North Dakota was the birthplace of several famous figures, including author Louis L'Amour, entrepreneur Harold Hamm, and actress Angie Dickinson.
Cass County, North Dakota, has a rich history that traces back to the early 1800s. The area was originally inhabited by Native American tribes, including the Dakota and Ojibwe peoples, who relied on the fertile soil and abundant resources of the region for their livelihoods.

The first known European settlers arrived in what is now Cass County in the mid-1800s, drawn by the promise of fertile farmland. The area soon became a hub for agricultural development, with settlers establishing numerous small towns and farming communities. In 1873, Cass County was officially created and named after territorial governor George Washington Cass.

Throughout the late 19th and early 20th centuries, Cass County experienced significant growth and development. New rail lines were laid, connecting the county to markets across the region and facilitating the transportation of goods. As the county and its population expanded, new industries emerged, including flour mills, lumber production, and manufacturing.

In the early 20th century, Cass County faced challenges such as drought, economic downturns, and the impact of World War I. However, the county managed to weather these challenges and continued to develop. Today, Cass County is the most populous county in North Dakota and remains a major center for agriculture, as well as a hub for education, healthcare, and industry.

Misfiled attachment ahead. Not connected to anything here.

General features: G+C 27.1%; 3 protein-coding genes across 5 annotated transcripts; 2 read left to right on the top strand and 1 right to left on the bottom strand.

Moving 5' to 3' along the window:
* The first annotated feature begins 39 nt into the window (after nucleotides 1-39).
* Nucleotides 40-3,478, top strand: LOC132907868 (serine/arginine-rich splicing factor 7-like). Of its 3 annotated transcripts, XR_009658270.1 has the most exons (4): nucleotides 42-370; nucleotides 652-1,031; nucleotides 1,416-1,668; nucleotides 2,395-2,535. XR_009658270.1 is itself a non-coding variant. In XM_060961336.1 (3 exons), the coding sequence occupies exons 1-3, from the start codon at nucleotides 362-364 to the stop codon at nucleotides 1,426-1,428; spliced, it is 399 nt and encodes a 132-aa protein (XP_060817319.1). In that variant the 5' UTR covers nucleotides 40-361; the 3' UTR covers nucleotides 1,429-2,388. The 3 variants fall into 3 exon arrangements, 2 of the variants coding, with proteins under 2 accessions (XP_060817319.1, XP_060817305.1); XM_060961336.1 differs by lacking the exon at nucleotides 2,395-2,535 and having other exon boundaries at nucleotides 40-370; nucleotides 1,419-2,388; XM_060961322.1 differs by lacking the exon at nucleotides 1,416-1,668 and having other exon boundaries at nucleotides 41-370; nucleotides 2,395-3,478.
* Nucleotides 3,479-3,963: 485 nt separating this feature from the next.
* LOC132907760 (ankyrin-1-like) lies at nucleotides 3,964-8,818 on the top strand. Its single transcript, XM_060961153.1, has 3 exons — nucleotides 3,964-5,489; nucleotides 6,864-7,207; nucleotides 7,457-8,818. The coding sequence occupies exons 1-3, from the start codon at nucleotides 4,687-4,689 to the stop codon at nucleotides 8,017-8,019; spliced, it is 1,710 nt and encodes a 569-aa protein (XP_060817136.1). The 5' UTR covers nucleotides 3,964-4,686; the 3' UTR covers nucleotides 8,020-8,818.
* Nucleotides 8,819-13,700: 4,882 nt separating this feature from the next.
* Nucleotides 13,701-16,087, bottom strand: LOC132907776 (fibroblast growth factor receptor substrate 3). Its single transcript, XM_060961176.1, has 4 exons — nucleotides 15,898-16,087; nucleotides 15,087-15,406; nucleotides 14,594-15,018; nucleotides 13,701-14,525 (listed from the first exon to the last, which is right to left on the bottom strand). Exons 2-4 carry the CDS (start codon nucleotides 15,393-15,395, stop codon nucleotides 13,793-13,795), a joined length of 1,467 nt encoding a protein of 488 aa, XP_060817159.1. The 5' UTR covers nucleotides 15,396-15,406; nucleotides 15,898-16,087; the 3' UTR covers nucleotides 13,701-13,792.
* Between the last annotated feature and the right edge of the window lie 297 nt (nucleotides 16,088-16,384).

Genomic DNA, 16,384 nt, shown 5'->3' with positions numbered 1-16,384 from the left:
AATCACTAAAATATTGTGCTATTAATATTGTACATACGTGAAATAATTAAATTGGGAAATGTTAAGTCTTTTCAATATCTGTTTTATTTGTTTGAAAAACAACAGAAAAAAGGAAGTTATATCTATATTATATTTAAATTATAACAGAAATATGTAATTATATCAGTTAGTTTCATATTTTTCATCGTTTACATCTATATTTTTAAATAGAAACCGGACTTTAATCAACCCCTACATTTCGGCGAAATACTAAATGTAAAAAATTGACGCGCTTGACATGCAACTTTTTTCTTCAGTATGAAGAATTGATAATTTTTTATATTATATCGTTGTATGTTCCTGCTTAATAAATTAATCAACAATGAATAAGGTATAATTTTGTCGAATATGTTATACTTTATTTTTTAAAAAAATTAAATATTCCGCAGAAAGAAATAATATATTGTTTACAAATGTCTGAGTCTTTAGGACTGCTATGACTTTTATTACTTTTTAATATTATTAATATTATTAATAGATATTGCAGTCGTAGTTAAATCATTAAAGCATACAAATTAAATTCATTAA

This timeline provides a concise overview of the key events in the history of Cass County, North Dakota.

  • 1804: Lewis and Clark expedition explores the area of present-day Cass County
  • 1818: The region becomes part of the land acquired through the Treaty of Fort Jackson
  • 1872: Cass County is established by the Dakota Territory Legislature
  • 1873: The city of Fargo is founded as the county seat
  • 1879: The Great Northern Railway reaches Fargo, boosting the city's growth and development
  • 1881: North Dakota Agricultural College (now North Dakota State University) is established in Fargo
  • 1893: The Fargo-Moorhead Flood devastates the region
  • 1957: The first Interstate highway in the state, Interstate 29, is opened in Cass County
  • 1974: Fargo experiences a major tornado outbreak, causing significant damage
  • 1997: The Red River Flood of 1997 causes extensive flooding in the county